If the Random/Pattern switch is set to 'Random' then the output of the comparator is funneled to the serial input of the first CD4034. When R Clock pulses to shift the register right, the instantaneous high or low value of the comparator is programmed as the first bit in the register. In other words, if the comparator happens to be high at the time, bit 1 is made high. If the comparator happens to be low at the time, bit 1 is made low. If it happens to be in between high or low, well, let the CMOS Gods sort it out. After all, it is a random function.

On the other end of the Shift Register, the last bit on U2, B8, jumps off the cliff and falls screaming into the void, never to be heard from again when RClock wields its deadly pulse.

So, using an external input, adjusting its level and adjusting the reference level can produce anything from intermittent bits, bursts of bits, or evenly distributed random bits. In a way, the reference control can be thought of as a 'probability of change' control. It could be modified to accept an external voltage to randomize it even further, though running the signal input through a VCA will do the same thing. The Ref LED is a good indicator that you're in the ball park. If it's not lit at all, your register becomes successively filled up with 0s with every pulse of RClock. If it's constantly on, the register fills up with 1's. If it's flickering, then things start to randomize pretty well. Note, it can appear to be on more than it's off, but one can still get a large amount of 0's. The LED is flickering faster than the eye can see. If it happens to flicker low for that .06 microseconds that the CD4034 will even consider it as a bit candidate, then bit 1 will be low.

The selected signal input makes just as much difference in the flavor of the random pattern sequence as the settings of the level control and reference pot. LFO's will be cyclical in their randomization. VCO's can be cyclical as well, depending on their relation to the clock frequency (a factor as yet unmentioned in the generation of random patterns). Noise generally produces the most evenly distributed random patterns. It was the noise generator of my DSC2000 that produced the frogskin bikini pattern.

Note that the load function is still active even in random mode. This can be taken advantage of to create half programmed/half random patterns through judicious selection of the reload switch on Bus 1, something to be explained in a later installment.

And thus ends chapter 2.

Edit: Schematic has been revised since this post. Zip file with the latest revision is downstream in this thread. Check first post of thread to find exact whereabouts.
Cheers,
Scott


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Last edited by Scott Stites on Sun Oct 08, 2006 5:05 pm; edited 1 time in total
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PostPosted: Mon Sep 18, 2006 3:19 pm    Post subject: Reply with quote  Mark this post and the followings unread

Damn, yet another cliff hanger .. can't wait to see that gate bus ...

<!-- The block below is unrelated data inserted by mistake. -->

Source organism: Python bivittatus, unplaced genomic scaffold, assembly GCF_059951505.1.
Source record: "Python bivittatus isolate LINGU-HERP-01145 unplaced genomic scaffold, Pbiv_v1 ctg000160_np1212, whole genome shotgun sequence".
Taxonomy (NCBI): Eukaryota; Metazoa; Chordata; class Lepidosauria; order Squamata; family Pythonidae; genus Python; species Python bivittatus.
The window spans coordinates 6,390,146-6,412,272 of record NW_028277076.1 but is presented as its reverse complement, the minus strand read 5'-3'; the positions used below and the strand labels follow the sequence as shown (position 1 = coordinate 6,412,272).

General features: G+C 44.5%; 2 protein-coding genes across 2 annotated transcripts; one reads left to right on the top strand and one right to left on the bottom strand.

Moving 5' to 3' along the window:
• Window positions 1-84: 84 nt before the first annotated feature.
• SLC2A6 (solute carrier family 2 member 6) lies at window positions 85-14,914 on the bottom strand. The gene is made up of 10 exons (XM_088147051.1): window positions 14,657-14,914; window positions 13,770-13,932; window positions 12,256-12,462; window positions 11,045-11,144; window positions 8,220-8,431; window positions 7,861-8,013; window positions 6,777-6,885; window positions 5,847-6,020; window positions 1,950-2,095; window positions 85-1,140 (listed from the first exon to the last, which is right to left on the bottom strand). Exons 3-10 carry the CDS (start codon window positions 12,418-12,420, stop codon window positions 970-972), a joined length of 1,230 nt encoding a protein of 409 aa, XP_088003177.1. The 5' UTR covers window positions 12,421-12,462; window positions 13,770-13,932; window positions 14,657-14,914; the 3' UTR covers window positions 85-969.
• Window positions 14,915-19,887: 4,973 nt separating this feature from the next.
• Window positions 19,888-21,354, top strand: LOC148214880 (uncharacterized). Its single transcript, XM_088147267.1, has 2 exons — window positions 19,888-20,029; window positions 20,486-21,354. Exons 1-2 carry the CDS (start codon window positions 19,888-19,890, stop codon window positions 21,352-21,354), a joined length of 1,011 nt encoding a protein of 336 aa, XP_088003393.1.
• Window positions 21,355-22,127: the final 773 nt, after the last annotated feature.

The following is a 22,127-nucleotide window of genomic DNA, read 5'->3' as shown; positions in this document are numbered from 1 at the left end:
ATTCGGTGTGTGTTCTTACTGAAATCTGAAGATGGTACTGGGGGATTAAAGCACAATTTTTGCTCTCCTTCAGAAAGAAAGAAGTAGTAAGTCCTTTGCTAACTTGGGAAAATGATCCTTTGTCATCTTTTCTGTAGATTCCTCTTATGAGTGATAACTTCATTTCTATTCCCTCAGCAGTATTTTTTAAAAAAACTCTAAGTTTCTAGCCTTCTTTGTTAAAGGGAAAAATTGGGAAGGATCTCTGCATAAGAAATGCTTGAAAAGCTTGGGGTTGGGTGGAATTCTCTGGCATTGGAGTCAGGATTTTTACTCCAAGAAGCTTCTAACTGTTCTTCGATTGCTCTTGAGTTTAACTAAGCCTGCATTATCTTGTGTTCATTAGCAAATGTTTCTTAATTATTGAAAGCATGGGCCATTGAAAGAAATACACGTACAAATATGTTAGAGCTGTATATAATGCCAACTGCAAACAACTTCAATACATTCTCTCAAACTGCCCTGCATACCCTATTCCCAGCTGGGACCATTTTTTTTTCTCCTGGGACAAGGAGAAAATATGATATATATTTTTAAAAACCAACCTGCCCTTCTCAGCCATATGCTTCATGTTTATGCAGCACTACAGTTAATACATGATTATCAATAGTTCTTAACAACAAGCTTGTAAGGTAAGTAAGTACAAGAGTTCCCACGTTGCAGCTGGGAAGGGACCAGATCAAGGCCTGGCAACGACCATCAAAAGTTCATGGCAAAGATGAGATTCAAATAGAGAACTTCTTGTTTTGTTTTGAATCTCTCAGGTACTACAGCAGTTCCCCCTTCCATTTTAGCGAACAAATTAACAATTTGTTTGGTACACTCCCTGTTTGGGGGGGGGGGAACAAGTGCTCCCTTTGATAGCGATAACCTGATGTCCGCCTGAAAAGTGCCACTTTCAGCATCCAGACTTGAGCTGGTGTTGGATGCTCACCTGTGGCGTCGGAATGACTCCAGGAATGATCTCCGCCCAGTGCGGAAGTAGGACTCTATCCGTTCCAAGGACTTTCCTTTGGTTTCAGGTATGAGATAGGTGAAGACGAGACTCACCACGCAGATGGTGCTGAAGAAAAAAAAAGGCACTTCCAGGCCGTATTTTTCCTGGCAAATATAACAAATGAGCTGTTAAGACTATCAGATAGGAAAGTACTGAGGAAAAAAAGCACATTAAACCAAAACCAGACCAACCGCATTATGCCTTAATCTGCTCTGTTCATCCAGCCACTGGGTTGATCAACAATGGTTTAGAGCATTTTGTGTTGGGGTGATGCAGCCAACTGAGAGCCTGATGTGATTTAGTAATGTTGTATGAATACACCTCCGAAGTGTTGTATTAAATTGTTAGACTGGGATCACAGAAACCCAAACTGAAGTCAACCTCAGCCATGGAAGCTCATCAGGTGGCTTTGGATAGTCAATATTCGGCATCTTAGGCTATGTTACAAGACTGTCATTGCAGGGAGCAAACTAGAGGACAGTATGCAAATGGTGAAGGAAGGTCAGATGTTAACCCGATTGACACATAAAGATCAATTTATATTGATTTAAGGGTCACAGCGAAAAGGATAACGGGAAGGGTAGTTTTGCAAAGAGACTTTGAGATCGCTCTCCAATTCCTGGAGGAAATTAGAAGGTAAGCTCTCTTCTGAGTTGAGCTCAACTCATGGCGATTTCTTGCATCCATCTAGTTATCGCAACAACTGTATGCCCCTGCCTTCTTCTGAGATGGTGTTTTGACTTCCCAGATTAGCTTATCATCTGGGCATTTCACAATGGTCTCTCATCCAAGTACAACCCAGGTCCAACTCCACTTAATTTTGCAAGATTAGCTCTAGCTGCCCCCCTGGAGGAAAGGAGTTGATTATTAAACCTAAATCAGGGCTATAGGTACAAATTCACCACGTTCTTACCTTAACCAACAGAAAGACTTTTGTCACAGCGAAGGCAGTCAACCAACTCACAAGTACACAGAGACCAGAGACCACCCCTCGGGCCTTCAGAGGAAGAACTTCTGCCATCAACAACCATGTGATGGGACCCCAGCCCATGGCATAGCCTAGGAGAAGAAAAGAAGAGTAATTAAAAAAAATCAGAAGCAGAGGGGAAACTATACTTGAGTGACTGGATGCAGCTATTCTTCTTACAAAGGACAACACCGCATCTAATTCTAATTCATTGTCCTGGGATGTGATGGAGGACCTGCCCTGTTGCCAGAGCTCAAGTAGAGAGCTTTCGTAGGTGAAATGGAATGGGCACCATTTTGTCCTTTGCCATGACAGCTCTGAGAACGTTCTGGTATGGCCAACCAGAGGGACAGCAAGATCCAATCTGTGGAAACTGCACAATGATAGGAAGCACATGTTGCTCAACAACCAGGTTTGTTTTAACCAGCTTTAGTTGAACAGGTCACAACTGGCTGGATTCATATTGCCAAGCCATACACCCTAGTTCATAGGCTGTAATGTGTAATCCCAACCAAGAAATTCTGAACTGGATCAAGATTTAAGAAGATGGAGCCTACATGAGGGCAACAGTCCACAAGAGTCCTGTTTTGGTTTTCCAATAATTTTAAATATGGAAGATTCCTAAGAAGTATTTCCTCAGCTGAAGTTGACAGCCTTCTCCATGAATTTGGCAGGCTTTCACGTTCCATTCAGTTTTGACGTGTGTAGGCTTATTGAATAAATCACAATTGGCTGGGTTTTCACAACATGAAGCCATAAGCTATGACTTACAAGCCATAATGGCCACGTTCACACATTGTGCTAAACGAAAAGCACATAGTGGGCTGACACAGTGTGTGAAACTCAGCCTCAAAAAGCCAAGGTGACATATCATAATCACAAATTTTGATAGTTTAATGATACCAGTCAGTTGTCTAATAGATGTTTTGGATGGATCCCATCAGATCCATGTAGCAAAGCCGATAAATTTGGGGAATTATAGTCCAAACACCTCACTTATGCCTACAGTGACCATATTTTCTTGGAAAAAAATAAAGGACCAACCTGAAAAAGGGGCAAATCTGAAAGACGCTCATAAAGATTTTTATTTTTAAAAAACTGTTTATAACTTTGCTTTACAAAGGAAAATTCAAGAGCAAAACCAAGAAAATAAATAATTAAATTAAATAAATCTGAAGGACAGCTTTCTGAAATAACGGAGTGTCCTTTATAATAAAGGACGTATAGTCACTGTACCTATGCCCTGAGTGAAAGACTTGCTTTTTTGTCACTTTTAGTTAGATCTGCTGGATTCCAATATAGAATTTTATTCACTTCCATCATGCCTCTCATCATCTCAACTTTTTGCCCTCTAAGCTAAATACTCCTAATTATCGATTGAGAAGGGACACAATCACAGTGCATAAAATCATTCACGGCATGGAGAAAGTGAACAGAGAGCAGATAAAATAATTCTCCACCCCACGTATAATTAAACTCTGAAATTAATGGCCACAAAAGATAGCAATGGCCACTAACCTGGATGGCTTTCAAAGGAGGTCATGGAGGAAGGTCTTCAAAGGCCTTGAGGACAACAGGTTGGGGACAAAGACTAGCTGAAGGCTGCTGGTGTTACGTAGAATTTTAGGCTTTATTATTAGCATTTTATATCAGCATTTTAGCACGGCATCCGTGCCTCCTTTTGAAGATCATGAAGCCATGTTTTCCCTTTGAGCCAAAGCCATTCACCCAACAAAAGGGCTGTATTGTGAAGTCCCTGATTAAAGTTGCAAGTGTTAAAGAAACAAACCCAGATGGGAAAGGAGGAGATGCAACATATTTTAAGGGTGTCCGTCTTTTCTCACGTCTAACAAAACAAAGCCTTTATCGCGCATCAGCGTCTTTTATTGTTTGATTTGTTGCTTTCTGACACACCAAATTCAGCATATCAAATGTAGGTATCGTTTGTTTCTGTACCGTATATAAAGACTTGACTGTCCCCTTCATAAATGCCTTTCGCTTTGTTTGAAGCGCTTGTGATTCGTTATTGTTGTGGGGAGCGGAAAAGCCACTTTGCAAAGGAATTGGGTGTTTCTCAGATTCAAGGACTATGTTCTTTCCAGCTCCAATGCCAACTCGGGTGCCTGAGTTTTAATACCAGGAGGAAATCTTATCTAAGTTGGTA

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PostPosted: Mon Sep 18, 2006 3:44 pm    Post subject: Reply with quote  Mark this post and the followings unread

Gate Bus and Decoder are the only two chapters left, followed by the controls, gazzins, gazzouts listing.

Gate Bus is next, though logically the decoder should be. I'm still riding the fence on it, though - mainly, what ranges to make available. The nature of the Klee makes an available very low range of adjustment selection desirable - that way, it would be easy to tune up some microtonal sequences using more than the max of four pots I usually use for constructing Klee sequences. There are 16 pots available, might as well see what very low range of adjustment will do for it (I'm thinking a range that has 0.5V of adjustment for each pot - that's half an octave, easy for tuning small increments). Even the small increments add up in a Klee sequence - consider 16 pots with half steps on them. If all bits were high, that will still be 8 full steps above if they were all low.

But I'm getting ahead of myself here. This is my last design, BTW. I've found an opening in the bikini industry I just couldn't turn down.........

Cheerio,
Scott
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PostPosted: Tue Sep 19, 2006 2:55 am    Post subject: Reply with quote  Mark this post and the followings unread

I was going to say that I reckon the butler did it.
But now I'm not so sure. Smile

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PostPosted: Tue Sep 19, 2006 3:00 am    Post subject: Reply with quote  Mark this post and the followings unread

Like sands through the hourglass,
so are the clocks of the Klee.

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PostPosted: Tue Sep 19, 2006 11:25 am    Post subject: Reply with quote  Mark this post and the followings unread

Episode III: Gate Me? Gate You!!!! - The Gate/Trigger Bus

This one is a doozy - not a lot of circuitry there, and the function isn't that difficult to use, but it sure takes a lot in the way of explaining.......

The Klee sequence is a useful thing, but it really comes alive when one can distribute its control output in the same way its sequence is constructed. I've found that even a mundane sequence can come alive when the Klee distributes its events using a number of voices. In the Model 2 Klee, this distribution relies solely on providing a means to send out gate and trigger signals derived from the Klee sequence itself. The next, more advanced model will distribute actual Klee voltages as well (the sample and hold trick mentioned earlier in this thread).